The more important perspective is whether the enterprise wishes to lead the analysts or be led by them in turn. Any well-managed enterprise should look to shape and lead the narrative and not procrastinate on ESG, leaving them to play catchup when analysts do start incorporating ESG considerations while recommending stock options. Research indicates management should not find it an uphill task to conclusively link the reliable connections between enterprise resiliency, business sustainability, survivability and robustness and ESG considerations. There is a dichotomy between what the behaviour of sell-side analysts indicates and what the expectations of buy-side investors are.

Most young investors are projected to pre-empt their investment decisions with ESG considerations or a similar socio-environmental conscious decision-making parameter. A 2018 survey indicates that almost 90% of High Net Worth Millennials would only consider investing if the target enterprise’s ESG record was above their thresholds. An almost equivalent number of polled populaces indicated their values are the central tenet to which their investments would be tailored to. There is a very clear trend of future investments tending to sustainability, which is being driven by the millennial populace who will prefer to invest in enterprises aligned with their personal values in the ESG sphere. Enterprises are projected to lose 80% of their assets when the intergenerational transfer of wealth from ‘Boomers’ to ‘Millennials’ takes place if they are not structured with ESG considerations in mind.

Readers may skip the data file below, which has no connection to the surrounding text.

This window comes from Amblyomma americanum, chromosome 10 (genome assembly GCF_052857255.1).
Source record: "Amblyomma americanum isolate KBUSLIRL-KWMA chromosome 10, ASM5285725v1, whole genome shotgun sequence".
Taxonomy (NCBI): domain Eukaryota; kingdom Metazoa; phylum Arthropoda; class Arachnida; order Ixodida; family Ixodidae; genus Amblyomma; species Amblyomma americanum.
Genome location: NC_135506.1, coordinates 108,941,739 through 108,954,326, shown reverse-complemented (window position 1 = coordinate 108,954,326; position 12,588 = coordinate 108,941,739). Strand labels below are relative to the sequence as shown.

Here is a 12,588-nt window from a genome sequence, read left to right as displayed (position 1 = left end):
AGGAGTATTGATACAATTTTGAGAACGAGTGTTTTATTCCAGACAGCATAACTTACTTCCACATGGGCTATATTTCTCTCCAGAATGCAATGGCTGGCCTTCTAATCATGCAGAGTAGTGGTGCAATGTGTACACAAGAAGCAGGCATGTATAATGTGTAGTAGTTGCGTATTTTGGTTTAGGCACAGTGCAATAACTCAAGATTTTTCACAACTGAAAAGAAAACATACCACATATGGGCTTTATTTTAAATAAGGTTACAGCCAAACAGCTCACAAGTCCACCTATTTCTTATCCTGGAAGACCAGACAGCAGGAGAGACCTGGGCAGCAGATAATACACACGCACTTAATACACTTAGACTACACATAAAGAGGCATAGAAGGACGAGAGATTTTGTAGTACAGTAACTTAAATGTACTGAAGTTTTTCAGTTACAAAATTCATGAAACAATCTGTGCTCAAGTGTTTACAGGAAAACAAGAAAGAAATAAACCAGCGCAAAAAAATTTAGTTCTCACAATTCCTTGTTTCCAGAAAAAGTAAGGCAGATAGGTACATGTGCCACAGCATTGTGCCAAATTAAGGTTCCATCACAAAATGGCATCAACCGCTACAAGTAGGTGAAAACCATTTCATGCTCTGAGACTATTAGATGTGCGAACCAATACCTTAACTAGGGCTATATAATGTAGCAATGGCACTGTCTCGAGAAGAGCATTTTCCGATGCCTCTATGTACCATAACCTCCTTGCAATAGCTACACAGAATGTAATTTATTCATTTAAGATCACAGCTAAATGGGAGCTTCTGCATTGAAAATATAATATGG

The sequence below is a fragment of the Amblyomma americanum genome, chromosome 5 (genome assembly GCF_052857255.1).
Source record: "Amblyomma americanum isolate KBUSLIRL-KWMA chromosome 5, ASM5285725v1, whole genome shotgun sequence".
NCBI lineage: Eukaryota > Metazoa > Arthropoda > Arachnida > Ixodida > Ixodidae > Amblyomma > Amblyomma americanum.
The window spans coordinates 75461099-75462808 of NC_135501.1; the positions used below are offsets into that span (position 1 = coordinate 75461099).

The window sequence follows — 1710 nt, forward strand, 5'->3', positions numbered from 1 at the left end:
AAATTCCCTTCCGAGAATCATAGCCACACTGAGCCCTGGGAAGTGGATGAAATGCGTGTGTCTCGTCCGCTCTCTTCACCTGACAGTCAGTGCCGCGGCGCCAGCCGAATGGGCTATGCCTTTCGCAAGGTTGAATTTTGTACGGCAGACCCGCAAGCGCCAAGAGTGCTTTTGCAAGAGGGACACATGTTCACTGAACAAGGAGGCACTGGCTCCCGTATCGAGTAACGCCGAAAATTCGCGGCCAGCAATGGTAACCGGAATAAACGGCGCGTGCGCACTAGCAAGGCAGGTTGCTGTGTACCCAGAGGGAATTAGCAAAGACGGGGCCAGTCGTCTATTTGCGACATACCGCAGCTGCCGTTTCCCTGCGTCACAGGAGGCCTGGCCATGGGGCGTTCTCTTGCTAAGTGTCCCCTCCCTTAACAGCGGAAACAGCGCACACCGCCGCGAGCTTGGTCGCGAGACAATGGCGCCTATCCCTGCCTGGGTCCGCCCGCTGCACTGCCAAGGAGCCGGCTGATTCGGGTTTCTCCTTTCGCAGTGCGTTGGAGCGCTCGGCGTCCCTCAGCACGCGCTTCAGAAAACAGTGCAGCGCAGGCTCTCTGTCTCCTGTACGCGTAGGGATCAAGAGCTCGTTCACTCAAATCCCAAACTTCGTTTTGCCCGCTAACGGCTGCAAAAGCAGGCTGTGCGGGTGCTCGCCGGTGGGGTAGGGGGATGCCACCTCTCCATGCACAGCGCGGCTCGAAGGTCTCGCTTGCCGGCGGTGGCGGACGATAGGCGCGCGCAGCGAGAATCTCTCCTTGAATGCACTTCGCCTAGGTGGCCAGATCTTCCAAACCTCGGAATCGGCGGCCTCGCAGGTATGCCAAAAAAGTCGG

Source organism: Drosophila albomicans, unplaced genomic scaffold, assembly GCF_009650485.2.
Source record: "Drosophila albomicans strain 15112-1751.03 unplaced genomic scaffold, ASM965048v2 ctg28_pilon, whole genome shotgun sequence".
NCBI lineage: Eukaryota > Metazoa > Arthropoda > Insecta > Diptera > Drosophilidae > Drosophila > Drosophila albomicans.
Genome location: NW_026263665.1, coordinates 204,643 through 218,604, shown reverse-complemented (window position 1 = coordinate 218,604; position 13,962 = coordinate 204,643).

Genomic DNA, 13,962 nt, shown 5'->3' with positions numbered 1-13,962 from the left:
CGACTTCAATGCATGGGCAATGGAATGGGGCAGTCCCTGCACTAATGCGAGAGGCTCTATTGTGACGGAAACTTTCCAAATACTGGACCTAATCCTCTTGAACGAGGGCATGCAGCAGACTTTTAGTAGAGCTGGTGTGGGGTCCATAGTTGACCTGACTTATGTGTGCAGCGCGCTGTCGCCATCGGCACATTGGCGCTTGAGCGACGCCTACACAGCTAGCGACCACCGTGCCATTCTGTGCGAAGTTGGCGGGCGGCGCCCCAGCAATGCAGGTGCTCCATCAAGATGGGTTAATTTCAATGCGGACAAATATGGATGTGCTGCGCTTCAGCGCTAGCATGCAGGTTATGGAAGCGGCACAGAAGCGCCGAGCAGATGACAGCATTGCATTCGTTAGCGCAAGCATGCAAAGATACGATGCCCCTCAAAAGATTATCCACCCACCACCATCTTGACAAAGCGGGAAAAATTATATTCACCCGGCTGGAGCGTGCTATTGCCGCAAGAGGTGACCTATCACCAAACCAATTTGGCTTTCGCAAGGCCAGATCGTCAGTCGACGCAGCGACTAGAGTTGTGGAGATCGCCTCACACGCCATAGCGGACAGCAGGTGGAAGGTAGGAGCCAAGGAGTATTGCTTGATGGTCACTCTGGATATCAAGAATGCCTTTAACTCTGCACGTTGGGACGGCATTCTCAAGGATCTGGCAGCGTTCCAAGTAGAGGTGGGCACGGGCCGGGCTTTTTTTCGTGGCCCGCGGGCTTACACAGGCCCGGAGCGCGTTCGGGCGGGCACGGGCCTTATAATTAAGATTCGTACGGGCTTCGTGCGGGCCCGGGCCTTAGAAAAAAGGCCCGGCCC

To conclude making ESG considerations a part of organizational strategy is an excellent method of turning the focus from short term profitability (which leads to myopic planning which fails to capture ‘once in a generation’ black swan events) to long term sustainable orientation which aims to ensure the enterprise survives as a going concern for the long haul


Figure 1: Computation of ESG Score, Source: Jan Caplizscki The Medium

Figure 2: Firms with Higher ESG scores perform better, Source: ISS ESG Research Data

About the Authors:

Karthik Bharath Kumar

Pro-Bono Advisor (Sustainable Finance Solutions)

Karthik has a demonstrated history of 12 years of experience in corporate finance and regulatory functions. With bachelor’s in Mechanical Engineering from Purdue University and MBA in Finance from Indian School of Business Hyderabad, he brings strong professional skills in general management, policy, regulations, credit analysis, and credit ratings. Having experience in project finance and investor relations, he is pro-bono advisor at JointValues for sustainable finance solutions and team building.

Akshay Pai

Team Member (ESG Research and Analysis)

Akshay is an MBA student at Symbiosis Centre for Management and Human Resource Development, Pune in the Infrastructure Development and Management program with 4 years of EPC project experience. He is part of a vibrant team at JointValues for ESG Analysis and Ratings.